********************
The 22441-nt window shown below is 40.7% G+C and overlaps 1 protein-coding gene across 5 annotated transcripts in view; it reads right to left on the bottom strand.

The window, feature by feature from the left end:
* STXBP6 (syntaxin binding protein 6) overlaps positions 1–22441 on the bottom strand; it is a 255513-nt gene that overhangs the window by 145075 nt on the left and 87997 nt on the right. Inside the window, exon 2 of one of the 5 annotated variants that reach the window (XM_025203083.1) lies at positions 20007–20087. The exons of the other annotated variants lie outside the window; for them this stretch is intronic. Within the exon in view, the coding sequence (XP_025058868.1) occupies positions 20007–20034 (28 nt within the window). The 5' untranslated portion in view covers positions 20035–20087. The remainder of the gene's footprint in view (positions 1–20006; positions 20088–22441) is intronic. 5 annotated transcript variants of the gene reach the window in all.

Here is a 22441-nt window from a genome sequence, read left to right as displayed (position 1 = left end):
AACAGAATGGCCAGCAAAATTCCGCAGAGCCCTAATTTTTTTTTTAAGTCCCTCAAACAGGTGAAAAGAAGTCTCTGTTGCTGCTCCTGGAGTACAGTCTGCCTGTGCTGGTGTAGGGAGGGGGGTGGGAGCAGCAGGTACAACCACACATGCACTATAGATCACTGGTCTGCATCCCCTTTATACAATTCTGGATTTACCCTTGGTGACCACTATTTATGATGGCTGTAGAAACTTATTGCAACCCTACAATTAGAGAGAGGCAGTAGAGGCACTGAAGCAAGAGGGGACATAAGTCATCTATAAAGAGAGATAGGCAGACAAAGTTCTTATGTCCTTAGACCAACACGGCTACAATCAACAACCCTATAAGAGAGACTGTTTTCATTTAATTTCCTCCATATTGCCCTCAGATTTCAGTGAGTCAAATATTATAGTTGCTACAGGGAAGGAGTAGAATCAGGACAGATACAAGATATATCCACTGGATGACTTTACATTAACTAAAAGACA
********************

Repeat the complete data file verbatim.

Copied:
The 22441-nt window shown below is 40.7% G+C and overlaps 1 protein-coding gene across 5 annotated transcripts in view; it reads right to left on the bottom strand.

The window, feature by feature from the left end:
* STXBP6 (syntaxin binding protein 6) overlaps positions 1–22441 on the bottom strand; it is a 255513-nt gene that overhangs the window by 145075 nt on the left and 87997 nt on the right. Inside the window, exon 2 of one of the 5 annotated variants that reach the window (XM_025203083.1) lies at positions 20007–20087. The exons of the other annotated variants lie outside the window; for them this stretch is intronic. Within the exon in view, the coding sequence (XP_025058868.1) occupies positions 20007–20034 (28 nt within the window). The 5' untranslated portion in view covers positions 20035–20087. The remainder of the gene's footprint in view (positions 1–20006; positions 20088–22441) is intronic. 5 annotated transcript variants of the gene reach the window in all.

Here is a 22441-nt window from a genome sequence, read left to right as displayed (position 1 = left end):
AACAGAATGGCCAGCAAAATTCCGCAGAGCCCTAATTTTTTTTTTAAGTCCCTCAAACAGGTGAAAAGAAGTCTCTGTTGCTGCTCCTGGAGTACAGTCTGCCTGTGCTGGTGTAGGGAGGGGGGTGGGAGCAGCAGGTACAACCACACATGCACTATAGATCACTGGTCTGCATCCCCTTTATACAATTCTGGATTTACCCTTGGTGACCACTATTTATGATGGCTGTAGAAACTTATTGCAACCCTACAATTAGAGAGAGGCAGTAGAGGCACTGAAGCAAGAGGGGACATAAGTCATCTATAAAGAGAGATAGGCAGACAAAGTTCTTATGTCCTTAGACCAACACGGCTACAATCAACAACCCTATAAGAGAGACTGTTTTCATTTAATTTCCTCCATATTGCCCTCAGATTTCAGTGAGTCAAATATTATAGTTGCTACAGGGAAGGAGTAGAATCAGGACAGATACAAGATATATCCACTGGATGACTTTACATTAACTAAAAGACA